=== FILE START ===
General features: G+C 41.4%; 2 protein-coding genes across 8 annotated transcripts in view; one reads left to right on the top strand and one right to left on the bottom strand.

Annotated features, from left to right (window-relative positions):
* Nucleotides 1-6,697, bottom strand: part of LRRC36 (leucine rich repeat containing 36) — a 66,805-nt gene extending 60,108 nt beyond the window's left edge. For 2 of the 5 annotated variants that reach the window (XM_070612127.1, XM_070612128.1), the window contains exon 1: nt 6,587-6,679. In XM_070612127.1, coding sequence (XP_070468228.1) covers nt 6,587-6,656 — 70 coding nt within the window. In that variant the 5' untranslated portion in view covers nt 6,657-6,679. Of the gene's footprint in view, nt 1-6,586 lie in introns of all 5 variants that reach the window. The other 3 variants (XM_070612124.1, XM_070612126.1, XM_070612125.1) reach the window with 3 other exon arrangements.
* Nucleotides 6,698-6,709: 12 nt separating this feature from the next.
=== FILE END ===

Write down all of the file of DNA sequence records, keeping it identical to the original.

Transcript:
General features: G+C 41.4%; 2 protein-coding genes across 8 annotated transcripts in view; one reads left to right on the top strand and one right to left on the bottom strand.

Annotated features, from left to right (window-relative positions):
* Nucleotides 1-6,697, bottom strand: part of LRRC36 (leucine rich repeat containing 36) — a 66,805-nt gene extending 60,108 nt beyond the window's left edge. For 2 of the 5 annotated variants that reach the window (XM_070612127.1, XM_070612128.1), the window contains exon 1: nt 6,587-6,679. In XM_070612127.1, coding sequence (XP_070468228.1) covers nt 6,587-6,656 — 70 coding nt within the window. In that variant the 5' untranslated portion in view covers nt 6,657-6,679. Of the gene's footprint in view, nt 1-6,586 lie in introns of all 5 variants that reach the window. The other 3 variants (XM_070612124.1, XM_070612126.1, XM_070612125.1) reach the window with 3 other exon arrangements.
* Nucleotides 6,698-6,709: 12 nt separating this feature from the next.